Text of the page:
“Something is off,” I said in a rasp.
It was still dark outside, an early morning in the Midwest, as I prepared for the day. Two cats lounged in front of me, licking at their fur and stretching. They were thoroughly unconcerned with the trials of their human-keeper.
I tried to swallow and felt razor blades cutting into my throat which was slightly more concerning than the sound of my voice. Gingerly, I reached up to touch the affected area and discovered a golf ball sized gland just under my jaw and felt certain that it was not there last night.
One feline stopped grooming just long enough to acknowledge my ailing presence and meowed with a rather mean expression that seemed to say, “Just make sure we get our kibble.”
The two bullies left the room and their mistress for a pursuit of a higher calling, kicking litter out of their boxes.
Flushed with fever, I fanned my face. I had to get to work; there was the already overdue report that was only halfway done, clients in need of bus tickets, referrals, supportive listening, and my new coworker with a history of forgetting to return to work after lunch breaks who required constant supervision. There was so much to do and such little time. I couldn’t waste a single minute before Christmas, New Year’s, and the time off in between. Could everything wait, I wondered with my soon-to-be-boiling-from-fever- brain?
“Yo, this some B.S. right here,” I could hear my coworker’s most used line as I felt the massive lump on my neck and tried to swallow again, as though the last time was an anomaly. The lump and pain were both still in place. After a quick inspection of the back of my throat in the mirror, white spots were added to the list of issues that led to a trip to Urgent Care where I was diagnosed with strep throat and kept from work for at least a day.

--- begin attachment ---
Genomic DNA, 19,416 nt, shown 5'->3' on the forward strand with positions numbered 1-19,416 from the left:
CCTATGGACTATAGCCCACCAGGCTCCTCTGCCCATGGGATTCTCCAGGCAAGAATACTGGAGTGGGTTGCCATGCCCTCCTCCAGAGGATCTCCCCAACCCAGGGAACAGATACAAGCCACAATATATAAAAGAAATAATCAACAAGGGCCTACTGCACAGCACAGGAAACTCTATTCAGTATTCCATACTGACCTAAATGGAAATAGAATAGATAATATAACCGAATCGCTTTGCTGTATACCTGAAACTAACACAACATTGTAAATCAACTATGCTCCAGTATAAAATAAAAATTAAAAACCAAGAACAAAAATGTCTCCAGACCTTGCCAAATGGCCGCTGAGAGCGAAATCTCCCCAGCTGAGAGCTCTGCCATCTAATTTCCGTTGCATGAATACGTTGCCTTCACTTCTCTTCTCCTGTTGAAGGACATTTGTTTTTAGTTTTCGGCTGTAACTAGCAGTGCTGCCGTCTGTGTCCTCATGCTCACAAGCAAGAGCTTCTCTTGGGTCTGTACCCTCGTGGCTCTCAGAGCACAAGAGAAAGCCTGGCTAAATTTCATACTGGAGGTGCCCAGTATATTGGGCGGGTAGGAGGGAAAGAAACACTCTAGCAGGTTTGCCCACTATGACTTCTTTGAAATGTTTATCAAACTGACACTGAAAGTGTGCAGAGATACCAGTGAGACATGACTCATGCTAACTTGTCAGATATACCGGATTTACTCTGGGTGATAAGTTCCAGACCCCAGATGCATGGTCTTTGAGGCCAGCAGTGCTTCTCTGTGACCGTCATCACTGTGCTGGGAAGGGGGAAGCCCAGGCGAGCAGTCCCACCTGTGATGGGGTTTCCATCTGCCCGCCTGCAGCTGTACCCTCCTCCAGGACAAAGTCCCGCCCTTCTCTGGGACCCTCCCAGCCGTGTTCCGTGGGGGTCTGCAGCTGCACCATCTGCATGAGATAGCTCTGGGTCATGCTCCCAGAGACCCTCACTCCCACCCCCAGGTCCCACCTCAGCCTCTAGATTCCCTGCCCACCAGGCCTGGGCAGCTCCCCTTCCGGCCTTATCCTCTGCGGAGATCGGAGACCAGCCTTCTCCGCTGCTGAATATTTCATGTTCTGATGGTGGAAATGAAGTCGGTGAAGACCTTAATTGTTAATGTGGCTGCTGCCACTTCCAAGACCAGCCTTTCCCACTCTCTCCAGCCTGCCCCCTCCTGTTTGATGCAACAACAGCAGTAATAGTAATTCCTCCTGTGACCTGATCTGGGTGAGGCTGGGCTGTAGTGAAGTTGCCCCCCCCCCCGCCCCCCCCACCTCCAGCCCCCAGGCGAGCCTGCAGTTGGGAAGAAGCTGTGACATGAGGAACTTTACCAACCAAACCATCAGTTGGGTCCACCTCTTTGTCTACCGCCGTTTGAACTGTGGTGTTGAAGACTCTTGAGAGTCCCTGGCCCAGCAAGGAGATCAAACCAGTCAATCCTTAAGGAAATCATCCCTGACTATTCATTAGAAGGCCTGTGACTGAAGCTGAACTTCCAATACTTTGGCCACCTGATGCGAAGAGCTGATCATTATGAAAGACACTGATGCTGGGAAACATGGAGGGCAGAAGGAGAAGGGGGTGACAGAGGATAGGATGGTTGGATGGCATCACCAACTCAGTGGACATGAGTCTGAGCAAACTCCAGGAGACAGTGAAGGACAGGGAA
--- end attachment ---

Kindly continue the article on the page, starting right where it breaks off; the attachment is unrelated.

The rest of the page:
How dare they take me off work? I raged for about a minute and then accepted my quarantine orders. I read, napped, dutifully took my medicine and provided kibble to the gang of cats that rove through our tiny house and remembered the importance of taking care of me.
Sometimes it takes getting physically stopped in one’s tracks, rendered unable to eat or drink, and restricted from work to actually stop for a break and realize that if you give everything away, there’s nothing left for you or those who love you at home. I took the day and my antibiotics and returned to work rested and ready for the final push before the holidays.
I slowed down and re-prioritized, de-stressed, drank more tea than booze (until 12/31/16) and started saying no to unnecessary responsibilities. And that’s how strep throat saved me in a painful and contagious sort of way from self-destructing over the holidays and with any luck in 2017.